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Legislative Assembly for the ACT: 1999 Week 9 Hansard (31 August) . . Page.. 2654 ..

MS TUCKER (continuing):

My amendment No. 2 proposes that the register include all sites for which an order has been made but not just where an order is in force. However, in amendment No. 3, sites that have been assessed as not being contaminated in the first place can be taken off the register, but sites that have been assessed as contaminated and have had a remediation or environment protection order placed on them would remain on the register indefinitely.

Under the new subsection (5), however, there would be an additional entry in the register when the order had been completed or revoked, so the public would be able to distinguish between current and former contaminated sites. I do hope we get support for this amendment, because it is a basic one that shows that the ACT does have regard for environmental principles and deserves the title of a leader in environment which was given to the ACT recently for a number of reasons. It makes a laughing stock of us if something as basic as this is not incorporated in this legislation. For heaven's sake, New South Wales and Queensland think it is okay.

MR CORBELL (5.32): Mr Speaker, the Labor Party will be supporting these amendments. In our view they are the central amendments proposed by Ms Tucker and the most important. If their family were contemplating purchasing a piece of land, I am sure all members would expect to have the opportunity to know what had happened on that land. If there had been contamination and if that contamination had been remediated, you should have a right to know what has occurred on that land. You should not have that information denied to you. That is what is proposed in the Bill as it currently stands, and that is what Ms Tucker's amendments attempts to rectify. You should not have that information denied to you. You should be able to make an informed decision. If you are confident that the measures taken to remediate - - -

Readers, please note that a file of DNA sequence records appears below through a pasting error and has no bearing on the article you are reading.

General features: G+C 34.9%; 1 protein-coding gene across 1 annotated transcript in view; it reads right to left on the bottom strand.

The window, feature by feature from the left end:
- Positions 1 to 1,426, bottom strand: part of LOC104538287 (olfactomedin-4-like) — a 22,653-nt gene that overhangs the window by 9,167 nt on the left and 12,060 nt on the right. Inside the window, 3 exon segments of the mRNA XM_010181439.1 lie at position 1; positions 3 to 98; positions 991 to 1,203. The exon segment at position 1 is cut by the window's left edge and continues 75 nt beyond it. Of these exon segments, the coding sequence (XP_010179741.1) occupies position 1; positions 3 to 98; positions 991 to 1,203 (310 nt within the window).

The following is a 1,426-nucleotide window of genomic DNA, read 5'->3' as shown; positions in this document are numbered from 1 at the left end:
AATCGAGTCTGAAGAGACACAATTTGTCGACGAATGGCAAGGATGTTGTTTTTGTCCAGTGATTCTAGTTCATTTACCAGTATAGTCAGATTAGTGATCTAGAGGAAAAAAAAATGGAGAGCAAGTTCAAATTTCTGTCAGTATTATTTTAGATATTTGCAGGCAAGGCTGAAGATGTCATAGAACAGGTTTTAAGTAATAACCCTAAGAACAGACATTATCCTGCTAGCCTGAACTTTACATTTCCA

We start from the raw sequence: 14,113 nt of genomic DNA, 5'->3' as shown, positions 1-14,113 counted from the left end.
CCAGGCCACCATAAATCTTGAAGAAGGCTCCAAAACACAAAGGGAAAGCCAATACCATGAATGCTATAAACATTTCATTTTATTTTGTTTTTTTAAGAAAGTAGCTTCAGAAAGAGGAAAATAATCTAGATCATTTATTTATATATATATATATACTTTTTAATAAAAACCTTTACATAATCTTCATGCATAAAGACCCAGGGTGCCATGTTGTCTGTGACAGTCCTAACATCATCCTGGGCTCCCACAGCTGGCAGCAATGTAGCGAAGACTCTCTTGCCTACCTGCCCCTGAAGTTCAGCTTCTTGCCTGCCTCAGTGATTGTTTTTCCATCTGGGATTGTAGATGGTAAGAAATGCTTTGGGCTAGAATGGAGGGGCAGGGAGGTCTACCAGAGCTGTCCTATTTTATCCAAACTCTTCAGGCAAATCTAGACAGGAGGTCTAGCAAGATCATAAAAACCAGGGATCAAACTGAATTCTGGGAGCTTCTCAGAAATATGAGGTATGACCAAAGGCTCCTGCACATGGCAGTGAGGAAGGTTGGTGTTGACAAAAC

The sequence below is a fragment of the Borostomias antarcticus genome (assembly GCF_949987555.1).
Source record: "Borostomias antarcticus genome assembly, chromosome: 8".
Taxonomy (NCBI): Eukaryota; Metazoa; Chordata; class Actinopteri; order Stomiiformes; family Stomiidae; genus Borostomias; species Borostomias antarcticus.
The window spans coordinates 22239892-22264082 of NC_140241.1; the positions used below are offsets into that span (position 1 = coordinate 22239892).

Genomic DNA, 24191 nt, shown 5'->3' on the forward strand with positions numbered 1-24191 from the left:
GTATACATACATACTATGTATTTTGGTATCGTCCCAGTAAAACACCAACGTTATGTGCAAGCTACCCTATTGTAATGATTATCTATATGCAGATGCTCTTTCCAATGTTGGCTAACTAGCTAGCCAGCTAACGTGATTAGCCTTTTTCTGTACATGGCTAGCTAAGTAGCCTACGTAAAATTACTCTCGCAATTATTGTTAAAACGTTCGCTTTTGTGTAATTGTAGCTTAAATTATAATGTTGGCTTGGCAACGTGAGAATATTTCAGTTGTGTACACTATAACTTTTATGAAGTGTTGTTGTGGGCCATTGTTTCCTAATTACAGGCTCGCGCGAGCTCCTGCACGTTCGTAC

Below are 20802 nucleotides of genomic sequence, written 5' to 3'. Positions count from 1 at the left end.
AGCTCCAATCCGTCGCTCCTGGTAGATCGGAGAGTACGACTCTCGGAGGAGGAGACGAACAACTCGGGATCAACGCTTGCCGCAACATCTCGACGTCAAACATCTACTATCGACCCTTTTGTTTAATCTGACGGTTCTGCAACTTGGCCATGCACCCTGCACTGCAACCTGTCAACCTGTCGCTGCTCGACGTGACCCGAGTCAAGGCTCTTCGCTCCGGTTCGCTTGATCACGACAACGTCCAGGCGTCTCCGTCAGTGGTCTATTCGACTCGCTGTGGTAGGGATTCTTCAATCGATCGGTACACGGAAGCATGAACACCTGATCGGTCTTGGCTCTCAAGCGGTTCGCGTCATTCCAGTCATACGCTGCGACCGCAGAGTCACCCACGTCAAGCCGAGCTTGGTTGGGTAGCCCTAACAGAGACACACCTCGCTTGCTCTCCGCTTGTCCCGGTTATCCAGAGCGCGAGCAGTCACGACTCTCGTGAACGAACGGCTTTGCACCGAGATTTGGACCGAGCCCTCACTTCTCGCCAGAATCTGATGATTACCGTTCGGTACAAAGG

Ms Tucker: Excuse me, Mr Speaker, can I just raise an issue here? Mr Osborne has the balance of power on these amendments, and I would appreciate it if he could listen to the debate.

MR SPEAKER: Continue, Mr Corbell

MR CORBELL: These amendments remove the right of the Government to deny you information about what has happened that land. If you are proposing to purchase land, you should have the opportunity to know what has occurred there. Then you can make an informed choice about whether or not you believe the remediation has been adequate. If you believe that the contamination has been appropriately dealt with, if you have confidence in the processes and procedures used to remediate a site, then you will have no difficulty in purchasing that land. Equally, if you have a concern about the land, if whilst everything has been done according to the law you are still concerned about the potential impact that contamination may have down the track as our knowledge about that type of contamination continues to grow, then you are entitled to access to information about what has occurred on that land. That is what these amendments are about.

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